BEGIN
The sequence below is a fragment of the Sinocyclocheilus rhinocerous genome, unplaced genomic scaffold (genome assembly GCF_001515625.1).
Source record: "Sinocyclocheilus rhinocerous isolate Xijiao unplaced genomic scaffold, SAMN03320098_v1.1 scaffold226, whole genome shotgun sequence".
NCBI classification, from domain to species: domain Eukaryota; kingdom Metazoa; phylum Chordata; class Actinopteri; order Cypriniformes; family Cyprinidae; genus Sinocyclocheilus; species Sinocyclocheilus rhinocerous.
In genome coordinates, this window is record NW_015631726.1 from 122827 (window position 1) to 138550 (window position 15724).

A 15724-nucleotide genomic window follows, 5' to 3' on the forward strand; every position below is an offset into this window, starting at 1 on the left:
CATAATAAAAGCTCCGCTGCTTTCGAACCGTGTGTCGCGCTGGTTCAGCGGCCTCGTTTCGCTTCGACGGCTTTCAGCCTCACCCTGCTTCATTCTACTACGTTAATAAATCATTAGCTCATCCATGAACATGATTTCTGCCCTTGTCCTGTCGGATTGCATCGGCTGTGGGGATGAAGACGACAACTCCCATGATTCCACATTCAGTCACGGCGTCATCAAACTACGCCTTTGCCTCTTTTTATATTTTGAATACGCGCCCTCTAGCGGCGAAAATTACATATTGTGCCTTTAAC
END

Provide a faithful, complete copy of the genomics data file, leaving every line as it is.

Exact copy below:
The sequence below is a fragment of the Sinocyclocheilus rhinocerous genome, unplaced genomic scaffold (genome assembly GCF_001515625.1).
Source record: "Sinocyclocheilus rhinocerous isolate Xijiao unplaced genomic scaffold, SAMN03320098_v1.1 scaffold226, whole genome shotgun sequence".
NCBI classification, from domain to species: domain Eukaryota; kingdom Metazoa; phylum Chordata; class Actinopteri; order Cypriniformes; family Cyprinidae; genus Sinocyclocheilus; species Sinocyclocheilus rhinocerous.
In genome coordinates, this window is record NW_015631726.1 from 122827 (window position 1) to 138550 (window position 15724).

A 15724-nucleotide genomic window follows, 5' to 3' on the forward strand; every position below is an offset into this window, starting at 1 on the left:
CATAATAAAAGCTCCGCTGCTTTCGAACCGTGTGTCGCGCTGGTTCAGCGGCCTCGTTTCGCTTCGACGGCTTTCAGCCTCACCCTGCTTCATTCTACTACGTTAATAAATCATTAGCTCATCCATGAACATGATTTCTGCCCTTGTCCTGTCGGATTGCATCGGCTGTGGGGATGAAGACGACAACTCCCATGATTCCACATTCAGTCACGGCGTCATCAAACTACGCCTTTGCCTCTTTTTATATTTTGAATACGCGCCCTCTAGCGGCGAAAATTACATATTGTGCCTTTAAC